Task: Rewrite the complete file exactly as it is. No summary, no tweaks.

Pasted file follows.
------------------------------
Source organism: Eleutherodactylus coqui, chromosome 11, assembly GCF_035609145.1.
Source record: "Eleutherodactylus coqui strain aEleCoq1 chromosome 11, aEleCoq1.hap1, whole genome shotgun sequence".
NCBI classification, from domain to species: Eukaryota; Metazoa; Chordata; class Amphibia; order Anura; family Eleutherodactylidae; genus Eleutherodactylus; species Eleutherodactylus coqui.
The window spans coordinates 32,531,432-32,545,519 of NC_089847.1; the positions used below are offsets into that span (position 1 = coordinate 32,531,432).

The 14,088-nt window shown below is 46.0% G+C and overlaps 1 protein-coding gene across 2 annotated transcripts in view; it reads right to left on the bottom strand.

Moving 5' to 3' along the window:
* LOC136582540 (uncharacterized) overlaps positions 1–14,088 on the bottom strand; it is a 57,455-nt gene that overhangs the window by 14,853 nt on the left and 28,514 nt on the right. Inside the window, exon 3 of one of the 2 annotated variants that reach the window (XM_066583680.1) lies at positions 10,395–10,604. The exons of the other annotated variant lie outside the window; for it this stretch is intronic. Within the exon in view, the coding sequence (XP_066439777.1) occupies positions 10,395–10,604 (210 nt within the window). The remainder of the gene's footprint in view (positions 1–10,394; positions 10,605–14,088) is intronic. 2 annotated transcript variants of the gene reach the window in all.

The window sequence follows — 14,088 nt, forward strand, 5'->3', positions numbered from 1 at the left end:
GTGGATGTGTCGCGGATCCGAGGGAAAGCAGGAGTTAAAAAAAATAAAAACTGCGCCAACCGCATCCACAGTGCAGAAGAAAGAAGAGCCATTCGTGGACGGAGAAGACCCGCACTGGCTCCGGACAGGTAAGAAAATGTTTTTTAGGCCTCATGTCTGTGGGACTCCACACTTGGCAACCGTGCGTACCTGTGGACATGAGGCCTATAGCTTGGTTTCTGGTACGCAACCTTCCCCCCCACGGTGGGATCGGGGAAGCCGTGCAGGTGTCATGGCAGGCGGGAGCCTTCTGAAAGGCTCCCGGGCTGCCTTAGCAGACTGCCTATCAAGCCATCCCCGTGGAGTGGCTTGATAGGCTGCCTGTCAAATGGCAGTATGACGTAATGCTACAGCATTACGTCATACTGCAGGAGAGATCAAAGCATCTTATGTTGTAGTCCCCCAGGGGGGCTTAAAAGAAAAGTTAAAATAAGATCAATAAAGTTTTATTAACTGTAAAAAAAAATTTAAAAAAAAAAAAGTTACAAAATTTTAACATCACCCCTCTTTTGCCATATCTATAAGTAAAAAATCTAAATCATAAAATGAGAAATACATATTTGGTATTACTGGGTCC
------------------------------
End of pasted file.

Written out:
Source organism: Eleutherodactylus coqui, chromosome 11, assembly GCF_035609145.1.
Source record: "Eleutherodactylus coqui strain aEleCoq1 chromosome 11, aEleCoq1.hap1, whole genome shotgun sequence".
NCBI classification, from domain to species: Eukaryota; Metazoa; Chordata; class Amphibia; order Anura; family Eleutherodactylidae; genus Eleutherodactylus; species Eleutherodactylus coqui.
The window spans coordinates 32,531,432-32,545,519 of NC_089847.1; the positions used below are offsets into that span (position 1 = coordinate 32,531,432).

The 14,088-nt window shown below is 46.0% G+C and overlaps 1 protein-coding gene across 2 annotated transcripts in view; it reads right to left on the bottom strand.

Moving 5' to 3' along the window:
* LOC136582540 (uncharacterized) overlaps positions 1–14,088 on the bottom strand; it is a 57,455-nt gene that overhangs the window by 14,853 nt on the left and 28,514 nt on the right. Inside the window, exon 3 of one of the 2 annotated variants that reach the window (XM_066583680.1) lies at positions 10,395–10,604. The exons of the other annotated variant lie outside the window; for it this stretch is intronic. Within the exon in view, the coding sequence (XP_066439777.1) occupies positions 10,395–10,604 (210 nt within the window). The remainder of the gene's footprint in view (positions 1–10,394; positions 10,605–14,088) is intronic. 2 annotated transcript variants of the gene reach the window in all.

The window sequence follows — 14,088 nt, forward strand, 5'->3', positions numbered from 1 at the left end:
GTGGATGTGTCGCGGATCCGAGGGAAAGCAGGAGTTAAAAAAAATAAAAACTGCGCCAACCGCATCCACAGTGCAGAAGAAAGAAGAGCCATTCGTGGACGGAGAAGACCCGCACTGGCTCCGGACAGGTAAGAAAATGTTTTTTAGGCCTCATGTCTGTGGGACTCCACACTTGGCAACCGTGCGTACCTGTGGACATGAGGCCTATAGCTTGGTTTCTGGTACGCAACCTTCCCCCCCACGGTGGGATCGGGGAAGCCGTGCAGGTGTCATGGCAGGCGGGAGCCTTCTGAAAGGCTCCCGGGCTGCCTTAGCAGACTGCCTATCAAGCCATCCCCGTGGAGTGGCTTGATAGGCTGCCTGTCAAATGGCAGTATGACGTAATGCTACAGCATTACGTCATACTGCAGGAGAGATCAAAGCATCTTATGTTGTAGTCCCCCAGGGGGGCTTAAAAGAAAAGTTAAAATAAGATCAATAAAGTTTTATTAACTGTAAAAAAAAATTTAAAAAAAAAAAAGTTACAAAATTTTAACATCACCCCTCTTTTGCCATATCTATAAGTAAAAAATCTAAATCATAAAATGAGAAATACATATTTGGTATTACTGGGTCC